Financial Literacy for Asian American and Pacific Islander Students
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- Financial literacy improves money-management skills and supports financial stability.
- Improving financial literacy skills could help AAPI students close the racial wealth gap.
- Financial education is important for AAPI college students seeking financial independence.
- Using financial-planning resources, AAPI students can improve their financial literacy.
Financial education is an important topic for college students to explore, especially for those who may have to navigate financial challenges and hardships while pursuing a college degree.
Many students from Asian American and Pacific Islander (AAPI) communities can benefit from learning skills in budgeting, saving, and investing — potentially creating generational wealth for students and their families long after college.
This guide aims to help AAPI students better understand the importance of boosting their financial literacy. It provides financial-planning tips and money-management resources.
What Is Financial Literacy?
Financial literacy includes knowledge and skills about money, budgeting, and investments.
Applying financial literacy in daily practices can support your ability to save money and build wealth opportunities. Asian American and Pacific Islander students who improve their financial literacy can help close the racial wealth gap and increase wealth accumulation in their families and communities.
AAPI college enrollment increased by 36% from 2000-2020. However, poverty rates among AAPI individuals increased by 38% from 2008-2015. Financial literacy is a tool that can increase financial stability within AAPI communities.
Why Financial Literacy Is Important for Asian American and Pacific Islander Students
High Unmet Financial Need Among Asian Americans
Regardless of their income level, Asian American students at four-year colleges and universities average higher amounts of unmet financial need — their college costs versus the financial resources available to them — than the average for all U.S. college students.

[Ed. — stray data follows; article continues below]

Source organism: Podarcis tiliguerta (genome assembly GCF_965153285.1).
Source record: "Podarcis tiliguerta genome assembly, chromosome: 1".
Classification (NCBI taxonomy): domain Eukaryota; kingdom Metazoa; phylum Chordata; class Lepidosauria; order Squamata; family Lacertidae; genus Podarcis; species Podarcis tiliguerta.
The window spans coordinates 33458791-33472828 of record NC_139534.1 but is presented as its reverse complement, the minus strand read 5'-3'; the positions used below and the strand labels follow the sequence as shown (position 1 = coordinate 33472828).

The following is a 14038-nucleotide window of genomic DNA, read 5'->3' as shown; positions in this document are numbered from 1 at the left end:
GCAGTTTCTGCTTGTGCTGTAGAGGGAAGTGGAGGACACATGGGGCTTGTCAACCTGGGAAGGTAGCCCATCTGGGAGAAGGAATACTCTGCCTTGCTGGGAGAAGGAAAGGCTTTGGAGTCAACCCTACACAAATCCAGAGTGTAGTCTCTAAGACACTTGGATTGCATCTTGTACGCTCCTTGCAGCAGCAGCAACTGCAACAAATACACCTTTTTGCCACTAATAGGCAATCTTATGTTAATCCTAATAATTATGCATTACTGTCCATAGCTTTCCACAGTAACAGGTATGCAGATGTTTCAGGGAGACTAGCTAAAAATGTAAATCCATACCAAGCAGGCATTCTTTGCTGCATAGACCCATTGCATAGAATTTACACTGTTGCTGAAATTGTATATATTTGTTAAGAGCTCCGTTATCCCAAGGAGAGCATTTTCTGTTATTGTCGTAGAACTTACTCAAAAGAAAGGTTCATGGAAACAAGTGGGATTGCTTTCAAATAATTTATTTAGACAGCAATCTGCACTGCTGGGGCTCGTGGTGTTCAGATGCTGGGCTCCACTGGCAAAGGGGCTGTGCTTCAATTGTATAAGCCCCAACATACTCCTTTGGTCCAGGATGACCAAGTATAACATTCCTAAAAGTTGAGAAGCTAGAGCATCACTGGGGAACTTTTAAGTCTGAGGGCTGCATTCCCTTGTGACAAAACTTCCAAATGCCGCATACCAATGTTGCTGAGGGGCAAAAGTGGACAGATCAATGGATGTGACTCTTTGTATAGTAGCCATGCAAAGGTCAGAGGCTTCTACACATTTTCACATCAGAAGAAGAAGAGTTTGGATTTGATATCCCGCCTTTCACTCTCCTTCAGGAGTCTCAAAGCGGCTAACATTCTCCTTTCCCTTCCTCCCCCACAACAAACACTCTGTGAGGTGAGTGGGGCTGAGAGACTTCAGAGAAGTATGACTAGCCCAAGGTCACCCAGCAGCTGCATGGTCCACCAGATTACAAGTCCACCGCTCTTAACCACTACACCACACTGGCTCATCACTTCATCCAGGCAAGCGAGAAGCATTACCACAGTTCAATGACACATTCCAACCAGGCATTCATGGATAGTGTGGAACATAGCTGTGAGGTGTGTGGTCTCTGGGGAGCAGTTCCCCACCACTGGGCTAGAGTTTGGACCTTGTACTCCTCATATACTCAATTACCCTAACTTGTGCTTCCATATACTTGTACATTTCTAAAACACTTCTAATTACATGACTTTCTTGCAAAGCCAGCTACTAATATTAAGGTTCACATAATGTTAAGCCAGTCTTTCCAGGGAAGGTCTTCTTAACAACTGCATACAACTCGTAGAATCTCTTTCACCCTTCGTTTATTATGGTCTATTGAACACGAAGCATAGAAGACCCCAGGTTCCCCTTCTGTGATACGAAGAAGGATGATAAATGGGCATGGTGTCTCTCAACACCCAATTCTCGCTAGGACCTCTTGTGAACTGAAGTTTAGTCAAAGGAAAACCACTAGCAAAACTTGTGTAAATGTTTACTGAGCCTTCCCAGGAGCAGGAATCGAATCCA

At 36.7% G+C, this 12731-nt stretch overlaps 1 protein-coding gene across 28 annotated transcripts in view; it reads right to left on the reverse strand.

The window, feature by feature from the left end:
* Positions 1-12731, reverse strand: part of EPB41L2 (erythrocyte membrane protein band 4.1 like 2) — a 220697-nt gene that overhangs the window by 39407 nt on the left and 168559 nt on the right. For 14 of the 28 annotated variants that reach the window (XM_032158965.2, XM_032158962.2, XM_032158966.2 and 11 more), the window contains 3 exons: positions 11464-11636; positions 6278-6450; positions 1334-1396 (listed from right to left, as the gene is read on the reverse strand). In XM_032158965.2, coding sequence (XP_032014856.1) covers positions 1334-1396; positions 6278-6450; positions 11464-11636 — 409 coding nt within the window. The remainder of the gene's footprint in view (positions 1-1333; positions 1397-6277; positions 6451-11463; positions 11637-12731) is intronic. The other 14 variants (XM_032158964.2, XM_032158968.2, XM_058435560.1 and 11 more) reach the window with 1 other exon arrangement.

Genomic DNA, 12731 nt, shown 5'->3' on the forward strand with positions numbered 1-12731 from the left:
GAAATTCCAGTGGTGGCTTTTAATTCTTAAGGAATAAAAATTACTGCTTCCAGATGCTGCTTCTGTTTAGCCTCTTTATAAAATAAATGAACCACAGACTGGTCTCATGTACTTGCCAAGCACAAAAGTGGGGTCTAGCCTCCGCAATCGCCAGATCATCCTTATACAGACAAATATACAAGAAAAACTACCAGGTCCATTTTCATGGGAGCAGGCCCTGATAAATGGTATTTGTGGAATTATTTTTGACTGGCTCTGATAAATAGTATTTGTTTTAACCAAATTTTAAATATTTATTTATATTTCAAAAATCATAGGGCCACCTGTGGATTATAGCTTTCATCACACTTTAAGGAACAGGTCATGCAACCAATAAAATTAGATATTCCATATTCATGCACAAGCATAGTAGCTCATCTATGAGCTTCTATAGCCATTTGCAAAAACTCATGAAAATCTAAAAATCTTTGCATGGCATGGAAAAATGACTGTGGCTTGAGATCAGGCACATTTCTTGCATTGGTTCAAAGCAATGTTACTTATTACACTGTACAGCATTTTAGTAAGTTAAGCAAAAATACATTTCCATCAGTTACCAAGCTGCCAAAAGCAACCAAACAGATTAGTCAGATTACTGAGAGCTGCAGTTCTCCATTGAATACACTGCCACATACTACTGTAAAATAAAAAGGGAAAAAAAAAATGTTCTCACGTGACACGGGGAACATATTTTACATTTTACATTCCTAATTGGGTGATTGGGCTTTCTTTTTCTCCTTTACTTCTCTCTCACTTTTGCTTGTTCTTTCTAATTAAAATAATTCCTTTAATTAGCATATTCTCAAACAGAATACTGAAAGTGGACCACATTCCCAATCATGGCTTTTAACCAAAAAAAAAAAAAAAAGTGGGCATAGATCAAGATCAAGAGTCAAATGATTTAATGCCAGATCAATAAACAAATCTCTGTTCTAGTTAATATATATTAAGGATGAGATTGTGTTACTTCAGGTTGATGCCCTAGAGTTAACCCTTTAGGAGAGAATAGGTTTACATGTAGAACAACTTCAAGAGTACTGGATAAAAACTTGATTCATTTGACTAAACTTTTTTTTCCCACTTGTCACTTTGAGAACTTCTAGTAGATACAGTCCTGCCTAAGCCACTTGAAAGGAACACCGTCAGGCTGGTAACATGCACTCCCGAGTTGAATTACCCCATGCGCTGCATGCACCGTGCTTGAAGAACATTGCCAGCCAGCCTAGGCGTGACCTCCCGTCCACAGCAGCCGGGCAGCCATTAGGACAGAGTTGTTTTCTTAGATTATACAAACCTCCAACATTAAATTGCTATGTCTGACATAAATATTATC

Many AAPI People Feel Disconnected From Financial Advice
In a recent National CAPACD study, 56% of AAPI respondents said they were unsure of where to turn for sound financial advice. Utilizing unreliable resources can prove risky and increase financial issues. Additionally, as of 2014, one in five Asian American and Pacific Islander households was impacted by linguistic isolation. In the U.S., where many financial services are offered in English, this could hinder a family's ability to access financial education.
Increasing Poverty Rates Among AAPI Populations
From 2007-2011, the percentage of AAPIs living in poverty increased by 38% — Native Hawaiian and Pacific Islanders saw a 60% increase. Additionally, Southeast Asian Americans hold one of the highest poverty rates among people of color nationwide. Increased poverty rates are linked to lower rates of degree attainment. Systemic changes are needed to address resource disparities like this, but AAPI individuals who develop their financial literacy skills can put themselves in a better position to help break the poverty cycle.
Roughly One-Third of Asian Americans Serve as Caregivers
Providing support to family members is important within many Asian American households. About 33% of Asian Americans report they are caregivers for a spouse, parent, or other relative, and 20% provide financial assistance to relatives. In comparison, only 22% and 6% of the general U.S. population provide these types of support. The ability to support family members can improve with increased financial education.
Refugee Status Impacts Education
Refugees from Southeast Asia and migrants from the Pacific Islands tend to have less education and lower English language development. These factors have an impact on income, economic resources, and familial wealth. Strengthening financial literacy can help establish practices that improve economic prospects for AAPI students and their families.
Why is financial literacy important for Asian American and Pacific Islander students to understand?
The "independent" part of financial independence is not a cultural norm for many Asian American and Pacific Islander families — especially working-class immigrants from developing Southeast Asian countries, where the standard is the whole family pays for household expenses as a collective. Parents expect children to do their part to pay for family expenses, either through working in the family business or getting a job.
For many AAPI families, the expectation of supporting your family is culturally ingrained. One study by Prudential Financial found Asian Americans are over three times more likely to support a family member financially than the general U.S. population.
The pressure that "family takes care of family" can extend all the way to a parent's retirement, as many AAPI parents expect to move in with their adult children as they age.